Peripapillary RNFL thickness decreases over time in eyes with unilateral retinal vein occlusion
Eyes of patients with unilateral retinal vein occlusion (RVO) see greater reductions in peripapillary retinal nerve fibre layer (pRNFL) thickness over time than healthy eyes, a recent study has found.
Forty-seven unilateral RVO patients (mean age, 66.2±7.1 years; 30 females) were enrolled and underwent spectral domain-optical coherence tomography annually for 3 years for the measurement of mean and sectoral pRNFL thicknesses. Forty-seven healthy controls (mean age, 65.1±7.2 years; 26 females) were also included as comparators.
In the fellow eyes of RVO patients, linear mixed models found that mean pRNFL thickness was significantly reduced over 3 years of follow-up, with the magnitude of change likewise significantly decreasing over time. The same remained true across all sectors: superior, nasal, inferior and temporal.
In healthy eyes, the mean pRNFL also thinned over time, though sectoral analysis found that only the superior and inferior sectors experienced significant changes.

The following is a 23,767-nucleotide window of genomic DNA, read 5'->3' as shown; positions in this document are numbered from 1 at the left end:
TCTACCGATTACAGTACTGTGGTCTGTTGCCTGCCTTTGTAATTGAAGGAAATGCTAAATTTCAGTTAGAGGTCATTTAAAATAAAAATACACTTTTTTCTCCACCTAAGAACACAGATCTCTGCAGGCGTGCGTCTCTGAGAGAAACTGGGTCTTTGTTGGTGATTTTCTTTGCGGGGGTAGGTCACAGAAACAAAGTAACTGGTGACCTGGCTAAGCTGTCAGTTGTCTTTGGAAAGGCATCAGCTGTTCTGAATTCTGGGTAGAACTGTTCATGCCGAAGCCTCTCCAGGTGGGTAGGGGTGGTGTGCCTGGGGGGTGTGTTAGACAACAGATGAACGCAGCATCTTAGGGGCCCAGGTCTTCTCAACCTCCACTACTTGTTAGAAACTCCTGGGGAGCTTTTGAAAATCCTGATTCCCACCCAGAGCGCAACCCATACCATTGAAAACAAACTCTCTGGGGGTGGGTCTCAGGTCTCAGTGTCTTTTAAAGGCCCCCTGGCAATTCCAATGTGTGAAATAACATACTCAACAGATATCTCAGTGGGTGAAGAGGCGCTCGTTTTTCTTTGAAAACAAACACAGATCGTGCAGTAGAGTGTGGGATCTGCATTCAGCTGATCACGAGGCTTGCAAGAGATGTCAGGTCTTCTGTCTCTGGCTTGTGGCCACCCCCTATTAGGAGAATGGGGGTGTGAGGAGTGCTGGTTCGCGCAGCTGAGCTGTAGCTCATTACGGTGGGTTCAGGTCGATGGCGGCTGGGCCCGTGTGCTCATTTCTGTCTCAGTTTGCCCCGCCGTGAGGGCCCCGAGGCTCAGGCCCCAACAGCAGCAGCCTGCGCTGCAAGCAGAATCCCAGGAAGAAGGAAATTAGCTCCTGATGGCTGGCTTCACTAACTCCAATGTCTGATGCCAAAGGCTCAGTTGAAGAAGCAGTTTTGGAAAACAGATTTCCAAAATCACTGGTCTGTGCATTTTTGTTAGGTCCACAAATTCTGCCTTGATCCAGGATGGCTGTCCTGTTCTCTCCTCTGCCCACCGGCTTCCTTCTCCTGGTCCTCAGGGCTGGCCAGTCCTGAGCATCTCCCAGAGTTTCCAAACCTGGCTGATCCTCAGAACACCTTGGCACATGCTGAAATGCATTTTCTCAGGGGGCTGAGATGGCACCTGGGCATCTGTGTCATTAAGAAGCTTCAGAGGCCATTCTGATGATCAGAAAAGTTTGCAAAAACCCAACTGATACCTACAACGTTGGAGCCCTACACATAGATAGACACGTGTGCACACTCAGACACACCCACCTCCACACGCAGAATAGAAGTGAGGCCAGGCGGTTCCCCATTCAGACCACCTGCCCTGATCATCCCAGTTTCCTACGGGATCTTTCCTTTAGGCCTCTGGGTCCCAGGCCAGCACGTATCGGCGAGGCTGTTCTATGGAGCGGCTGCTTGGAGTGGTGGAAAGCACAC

Moreover, the mean rates of reduction were greater in RVO patients than in controls (–0.68 vs –0.41 µm per year). The same was true for the superior, nasal and inferior sectors, but not for the temporal sector.
Multivariate linear mixed models showed that age (p=0.011) and hypertension (p=0.014) were significant factors associated with the change in pRNFL in RVO eyes over time.
“The purpose of the present study was to investigate changes in pRNFL thickness over time in the fellow eyes of unilateral RVO patients,” said researchers. “Ophthalmologists should be careful to interpret the reduction of RNFL thickness when treating these patients.”